Nov 3, 2009 by Jacoby Young | Story Popularity: 5

Sorry for anyone who is following me, I have had a bit of a lull in updates recently. I feel that I am not staying relevant with the current trend of politics with the furlough fridays issue. I stay in somewhat of a rural area and I have recently moved to a new farm.

Well I wanted to write that I have been exposed to biochar and using it in organic agriculture. What is biochar? Biochar is a fine-grained charcoal high in organic carbon and largely resistant to decomposition. It is produced from pyrolysis (heating with no oxygen) of plant and waste feedstocks. What are the benefits of biochar? In addition to offsetting carbon.

* Enhanced plant growth
* Suppressed methane emission
* Reduced nitrous oxide emission (estimate 50%) (see 5.10 below)
* Reduced fertilizer requirement (estimate 10%)
* Reduced leaching of nutrients
* Stored carbon in a long term stable sink
* Reduces soil acidity: raises soil pH (see 5.01 below)
* Reduces aluminum toxicity
* Increased soil aggregation due to increased fungal hyphae
* Improved soil water handling characteristics
* Increased soil levels of available Ca, Mg, P, and K
* Increased soil microbial respiration
* Increased soil microbial biomass
* Stimulated symbiotic nitrogen fixation in legumes
* Increased arbuscular mycorrhyzal fungi
* Increased cation exchange capacity


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  1. rob kinslow says:

    Mahalo Jacoby for moving the conversation along on bio-char. Doesn't bio-char both offset and provide positive carbon sequestration? How can folks use bio-char in their backyards as an adjunct to composting?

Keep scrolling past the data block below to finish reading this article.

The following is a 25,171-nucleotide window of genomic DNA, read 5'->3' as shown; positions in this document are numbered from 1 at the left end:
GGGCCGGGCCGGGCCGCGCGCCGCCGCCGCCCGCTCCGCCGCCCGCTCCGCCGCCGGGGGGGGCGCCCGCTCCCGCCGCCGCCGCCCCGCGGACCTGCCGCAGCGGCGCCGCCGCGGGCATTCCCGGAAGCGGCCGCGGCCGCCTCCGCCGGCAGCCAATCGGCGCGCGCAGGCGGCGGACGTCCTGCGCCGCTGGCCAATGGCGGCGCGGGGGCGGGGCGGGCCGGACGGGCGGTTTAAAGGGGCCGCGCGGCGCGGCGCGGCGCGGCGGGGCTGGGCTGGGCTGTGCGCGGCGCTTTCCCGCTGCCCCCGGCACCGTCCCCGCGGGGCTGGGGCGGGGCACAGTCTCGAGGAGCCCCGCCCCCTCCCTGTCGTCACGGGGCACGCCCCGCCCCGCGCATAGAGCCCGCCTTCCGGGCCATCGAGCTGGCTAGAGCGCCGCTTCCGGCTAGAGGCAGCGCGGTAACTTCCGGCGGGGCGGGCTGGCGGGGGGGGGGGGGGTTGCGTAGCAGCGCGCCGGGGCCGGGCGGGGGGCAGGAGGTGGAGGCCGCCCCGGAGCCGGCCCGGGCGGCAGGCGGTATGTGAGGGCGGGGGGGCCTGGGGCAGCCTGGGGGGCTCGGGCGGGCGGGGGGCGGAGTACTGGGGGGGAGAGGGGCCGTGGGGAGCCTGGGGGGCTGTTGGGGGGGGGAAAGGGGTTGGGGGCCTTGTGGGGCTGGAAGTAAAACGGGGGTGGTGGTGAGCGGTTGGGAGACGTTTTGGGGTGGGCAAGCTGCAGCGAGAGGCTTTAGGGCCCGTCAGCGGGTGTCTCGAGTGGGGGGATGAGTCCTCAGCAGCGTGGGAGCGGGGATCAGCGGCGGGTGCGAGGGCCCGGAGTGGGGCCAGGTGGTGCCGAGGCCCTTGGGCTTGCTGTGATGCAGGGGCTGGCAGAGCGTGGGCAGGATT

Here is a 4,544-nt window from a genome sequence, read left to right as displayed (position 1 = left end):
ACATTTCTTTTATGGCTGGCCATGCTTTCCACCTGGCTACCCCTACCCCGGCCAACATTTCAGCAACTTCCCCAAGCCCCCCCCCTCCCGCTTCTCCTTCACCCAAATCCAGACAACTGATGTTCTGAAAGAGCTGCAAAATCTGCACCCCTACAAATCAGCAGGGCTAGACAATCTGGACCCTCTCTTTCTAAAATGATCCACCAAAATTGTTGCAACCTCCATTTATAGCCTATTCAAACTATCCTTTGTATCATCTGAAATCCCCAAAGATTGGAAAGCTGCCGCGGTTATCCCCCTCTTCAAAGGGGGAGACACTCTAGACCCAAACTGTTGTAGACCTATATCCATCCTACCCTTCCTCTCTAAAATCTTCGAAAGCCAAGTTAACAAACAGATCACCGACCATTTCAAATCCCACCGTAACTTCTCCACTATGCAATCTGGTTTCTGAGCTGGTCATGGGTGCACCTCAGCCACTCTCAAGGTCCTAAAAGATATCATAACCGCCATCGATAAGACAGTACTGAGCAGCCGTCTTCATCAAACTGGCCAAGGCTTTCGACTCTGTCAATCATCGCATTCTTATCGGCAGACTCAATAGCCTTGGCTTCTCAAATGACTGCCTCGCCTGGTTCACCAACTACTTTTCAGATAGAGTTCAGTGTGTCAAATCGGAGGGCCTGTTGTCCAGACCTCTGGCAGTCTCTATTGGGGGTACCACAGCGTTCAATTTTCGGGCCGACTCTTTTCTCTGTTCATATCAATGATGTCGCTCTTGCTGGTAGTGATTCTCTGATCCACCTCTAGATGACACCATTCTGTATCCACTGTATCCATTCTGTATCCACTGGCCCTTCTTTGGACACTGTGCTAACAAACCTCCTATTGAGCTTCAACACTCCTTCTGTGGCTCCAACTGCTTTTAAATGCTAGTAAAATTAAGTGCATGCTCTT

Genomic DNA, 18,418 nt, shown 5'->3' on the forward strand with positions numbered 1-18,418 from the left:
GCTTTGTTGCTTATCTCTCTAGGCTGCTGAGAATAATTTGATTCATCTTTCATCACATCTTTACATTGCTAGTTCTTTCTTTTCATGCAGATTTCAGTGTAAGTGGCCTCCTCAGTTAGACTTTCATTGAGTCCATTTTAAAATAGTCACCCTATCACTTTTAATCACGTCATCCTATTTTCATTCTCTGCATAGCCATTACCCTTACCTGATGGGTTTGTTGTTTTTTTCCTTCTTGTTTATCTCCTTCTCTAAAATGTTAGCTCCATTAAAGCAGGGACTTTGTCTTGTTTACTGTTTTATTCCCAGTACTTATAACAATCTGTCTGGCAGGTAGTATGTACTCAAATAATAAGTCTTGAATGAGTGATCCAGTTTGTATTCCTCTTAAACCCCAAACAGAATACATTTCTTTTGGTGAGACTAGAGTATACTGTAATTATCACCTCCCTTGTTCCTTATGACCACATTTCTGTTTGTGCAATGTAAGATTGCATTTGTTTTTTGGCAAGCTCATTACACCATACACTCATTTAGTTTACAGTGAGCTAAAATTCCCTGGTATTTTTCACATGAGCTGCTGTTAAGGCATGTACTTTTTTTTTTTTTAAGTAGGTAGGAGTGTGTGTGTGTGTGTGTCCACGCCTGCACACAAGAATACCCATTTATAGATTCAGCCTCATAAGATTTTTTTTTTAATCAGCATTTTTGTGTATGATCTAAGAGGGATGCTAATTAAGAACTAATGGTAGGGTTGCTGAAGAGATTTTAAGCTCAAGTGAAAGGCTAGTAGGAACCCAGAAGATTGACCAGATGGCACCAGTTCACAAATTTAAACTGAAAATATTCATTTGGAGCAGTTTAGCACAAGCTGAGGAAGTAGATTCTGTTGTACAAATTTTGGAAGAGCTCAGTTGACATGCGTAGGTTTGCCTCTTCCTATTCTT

2. Jacoby Young says:

    I believe the best way, at least the way we were using it on the tea farm, was in addition to compositing. We would sift all the smaller pieces into the compost. I would say at a 1:5 char to compost ratio.

  3. Jacoby Young says: Here is another great article about it!

  4. rob kinslow says:

    What kind of process do you use to pyrolyze it?

  5. Jacoby Young says:

    When I was working on the farm we got it from a couple sources. Our main source was from a baker who had a closed oven at the farmers market, this was a little chunky but worked excellently. The other was in the form of flakes that was kind of an experimental donation, with the promise that we collect data. Since I have left the farm, the farmer has built his own oven. Photos here. You can also read some of his incredible notes on ag in Hawaii.

Would you kokua and log in? All features are turned on when logged in. Mahalo!